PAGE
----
York Art Gallery was built in 1879 for the city's Great Exhibition. Probably the first point of interest you will notice is the statue of William Etty that resides in front of the Art Gallery. You can thank him for the city walls as you pass.  He was a Victorian painter and also was a York man.  His work was displayed in the gallery but it may not have been to everyone's taste, especially in Victorian times.  Etty was a painter of nudes and his pictures were often covered up.  So why would you thank Etty for York's City Walls?  Well, Etty in fact saved them from being demolished as in 1825 the walls were to be pulled down. The council at that time considered the walls to be in the way of traffic.  Etty, however, being an influential figure, constructed a group of people (The York Footpath's Association) that pressured the council for the walls not to be demolished. Suffice as it is to say, he was very much successful. The York Footpath's Association still exists today.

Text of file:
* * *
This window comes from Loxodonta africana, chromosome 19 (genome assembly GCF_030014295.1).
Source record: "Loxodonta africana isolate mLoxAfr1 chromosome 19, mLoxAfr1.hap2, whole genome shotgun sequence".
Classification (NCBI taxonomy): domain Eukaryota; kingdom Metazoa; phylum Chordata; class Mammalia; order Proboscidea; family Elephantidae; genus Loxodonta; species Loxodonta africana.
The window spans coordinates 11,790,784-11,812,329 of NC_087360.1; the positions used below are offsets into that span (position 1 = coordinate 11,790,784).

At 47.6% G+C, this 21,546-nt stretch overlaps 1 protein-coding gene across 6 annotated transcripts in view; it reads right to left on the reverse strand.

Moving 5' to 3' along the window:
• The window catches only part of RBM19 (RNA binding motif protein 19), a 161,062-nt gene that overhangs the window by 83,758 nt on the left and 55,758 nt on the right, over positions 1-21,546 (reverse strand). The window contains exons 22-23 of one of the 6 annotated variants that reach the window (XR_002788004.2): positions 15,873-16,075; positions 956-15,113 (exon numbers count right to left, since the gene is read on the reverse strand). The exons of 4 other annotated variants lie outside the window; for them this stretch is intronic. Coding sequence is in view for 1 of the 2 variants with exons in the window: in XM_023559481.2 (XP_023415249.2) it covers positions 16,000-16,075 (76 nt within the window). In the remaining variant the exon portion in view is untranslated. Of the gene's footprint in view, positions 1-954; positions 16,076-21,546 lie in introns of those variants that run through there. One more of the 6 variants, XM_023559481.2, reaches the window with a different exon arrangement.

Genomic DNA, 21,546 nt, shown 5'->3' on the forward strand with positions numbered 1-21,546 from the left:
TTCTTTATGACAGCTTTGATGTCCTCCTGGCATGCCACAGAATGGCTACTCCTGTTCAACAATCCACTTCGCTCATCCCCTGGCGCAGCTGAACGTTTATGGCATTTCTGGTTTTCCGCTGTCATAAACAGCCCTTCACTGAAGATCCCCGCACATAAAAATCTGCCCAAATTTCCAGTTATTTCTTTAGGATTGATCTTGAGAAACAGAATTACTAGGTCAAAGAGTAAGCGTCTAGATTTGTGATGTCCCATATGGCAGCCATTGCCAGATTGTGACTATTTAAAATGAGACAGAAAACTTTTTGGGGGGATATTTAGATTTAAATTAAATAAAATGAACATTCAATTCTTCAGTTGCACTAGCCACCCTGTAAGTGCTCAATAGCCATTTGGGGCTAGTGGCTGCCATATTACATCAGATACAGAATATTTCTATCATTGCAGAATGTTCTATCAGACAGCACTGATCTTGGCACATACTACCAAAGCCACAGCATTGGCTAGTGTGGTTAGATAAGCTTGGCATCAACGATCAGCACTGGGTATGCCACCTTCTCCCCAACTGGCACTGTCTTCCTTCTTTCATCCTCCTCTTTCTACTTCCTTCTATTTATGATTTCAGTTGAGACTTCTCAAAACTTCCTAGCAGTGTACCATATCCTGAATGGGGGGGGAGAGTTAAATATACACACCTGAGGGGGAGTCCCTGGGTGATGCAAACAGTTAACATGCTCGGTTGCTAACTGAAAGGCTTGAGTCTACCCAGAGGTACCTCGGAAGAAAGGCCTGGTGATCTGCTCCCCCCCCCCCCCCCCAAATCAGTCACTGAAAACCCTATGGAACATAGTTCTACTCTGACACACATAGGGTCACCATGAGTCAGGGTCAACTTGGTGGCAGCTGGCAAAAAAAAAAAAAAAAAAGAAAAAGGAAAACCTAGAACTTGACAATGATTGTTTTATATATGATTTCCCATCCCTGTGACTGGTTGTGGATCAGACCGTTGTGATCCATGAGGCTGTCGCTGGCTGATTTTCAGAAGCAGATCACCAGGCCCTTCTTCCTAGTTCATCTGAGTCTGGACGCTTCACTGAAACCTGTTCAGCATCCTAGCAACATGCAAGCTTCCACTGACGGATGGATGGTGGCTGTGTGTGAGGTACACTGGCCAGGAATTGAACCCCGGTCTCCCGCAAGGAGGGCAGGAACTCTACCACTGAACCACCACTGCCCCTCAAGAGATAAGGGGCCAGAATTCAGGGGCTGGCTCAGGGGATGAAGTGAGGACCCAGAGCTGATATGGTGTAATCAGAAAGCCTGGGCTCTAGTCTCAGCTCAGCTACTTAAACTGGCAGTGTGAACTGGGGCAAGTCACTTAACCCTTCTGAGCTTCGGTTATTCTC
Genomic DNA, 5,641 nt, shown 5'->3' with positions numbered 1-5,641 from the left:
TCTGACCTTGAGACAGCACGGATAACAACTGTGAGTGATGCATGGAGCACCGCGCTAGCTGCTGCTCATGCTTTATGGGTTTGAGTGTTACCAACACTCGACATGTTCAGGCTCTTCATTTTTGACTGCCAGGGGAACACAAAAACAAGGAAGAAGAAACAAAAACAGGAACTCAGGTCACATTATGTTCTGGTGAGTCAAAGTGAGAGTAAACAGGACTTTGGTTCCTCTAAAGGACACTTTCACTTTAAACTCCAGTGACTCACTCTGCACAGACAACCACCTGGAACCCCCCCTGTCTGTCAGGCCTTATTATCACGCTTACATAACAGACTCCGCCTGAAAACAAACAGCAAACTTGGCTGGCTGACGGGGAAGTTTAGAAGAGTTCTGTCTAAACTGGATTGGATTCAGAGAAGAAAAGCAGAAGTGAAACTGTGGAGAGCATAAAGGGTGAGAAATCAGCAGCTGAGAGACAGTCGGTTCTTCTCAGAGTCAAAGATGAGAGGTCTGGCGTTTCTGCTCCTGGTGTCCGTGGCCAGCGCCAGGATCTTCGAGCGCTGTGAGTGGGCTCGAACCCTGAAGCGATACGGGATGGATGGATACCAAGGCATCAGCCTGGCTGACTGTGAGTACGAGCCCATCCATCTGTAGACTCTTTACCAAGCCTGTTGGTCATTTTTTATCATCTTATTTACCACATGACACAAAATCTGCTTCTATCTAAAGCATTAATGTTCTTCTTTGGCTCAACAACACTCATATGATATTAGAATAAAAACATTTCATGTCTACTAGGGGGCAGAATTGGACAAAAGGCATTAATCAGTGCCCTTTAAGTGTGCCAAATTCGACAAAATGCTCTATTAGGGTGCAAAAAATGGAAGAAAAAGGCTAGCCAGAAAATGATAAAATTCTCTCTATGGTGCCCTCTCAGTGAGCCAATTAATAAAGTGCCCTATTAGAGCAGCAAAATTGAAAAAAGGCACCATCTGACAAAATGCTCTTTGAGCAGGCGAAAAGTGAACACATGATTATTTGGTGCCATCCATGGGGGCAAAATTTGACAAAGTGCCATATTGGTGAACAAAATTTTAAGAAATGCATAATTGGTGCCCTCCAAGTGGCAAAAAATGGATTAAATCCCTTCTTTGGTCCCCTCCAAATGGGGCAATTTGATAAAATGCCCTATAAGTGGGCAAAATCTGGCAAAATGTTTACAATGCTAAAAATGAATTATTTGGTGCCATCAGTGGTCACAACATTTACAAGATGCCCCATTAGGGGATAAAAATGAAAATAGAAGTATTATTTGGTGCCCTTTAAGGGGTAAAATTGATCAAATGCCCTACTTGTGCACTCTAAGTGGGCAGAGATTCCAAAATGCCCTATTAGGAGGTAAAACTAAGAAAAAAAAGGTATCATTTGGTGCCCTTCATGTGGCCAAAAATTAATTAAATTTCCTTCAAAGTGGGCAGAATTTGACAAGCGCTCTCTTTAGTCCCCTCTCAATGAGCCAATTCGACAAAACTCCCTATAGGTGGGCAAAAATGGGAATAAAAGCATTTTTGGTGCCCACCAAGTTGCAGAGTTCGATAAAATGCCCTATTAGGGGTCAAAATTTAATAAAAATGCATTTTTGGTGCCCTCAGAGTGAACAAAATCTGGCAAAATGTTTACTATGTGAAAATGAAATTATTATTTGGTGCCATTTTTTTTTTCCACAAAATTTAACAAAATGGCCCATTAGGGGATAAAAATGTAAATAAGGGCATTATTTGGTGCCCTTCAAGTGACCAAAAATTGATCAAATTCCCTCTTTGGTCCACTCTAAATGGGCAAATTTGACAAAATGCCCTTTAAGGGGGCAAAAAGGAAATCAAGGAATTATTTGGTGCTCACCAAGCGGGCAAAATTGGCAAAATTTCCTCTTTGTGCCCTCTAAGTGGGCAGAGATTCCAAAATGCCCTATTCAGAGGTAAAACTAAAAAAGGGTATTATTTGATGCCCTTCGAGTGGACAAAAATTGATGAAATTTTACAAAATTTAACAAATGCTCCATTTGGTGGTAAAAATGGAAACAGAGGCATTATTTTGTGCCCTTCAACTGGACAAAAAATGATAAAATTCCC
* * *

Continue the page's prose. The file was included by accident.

York Art Gallery has recently been reopened due to much needed refurbishment in 2015. Today it hosts art including 14th century paintings to more contemporary art.  It boasts a large collection of paintings, watercolours, prints, ceramics and drawings.

In 1879 it was the home of Yorkshire Fine Art and Industrial Exhibition and was given a major boost by John Burton who was a York collector. The Exhibition prior to 1879 was held in a temporary chalet in 1866. 

Today the Art Gallery falls under the ownership of York Museums Trust, but in 1892 the building and collection was bought by York City Council. It was closed for a time due to the Second World War when the building was used for military purposes. It reopened again as an art gallery in 1948 after the war had ended. Sadly however, the building suffered some bomb damage during 1942.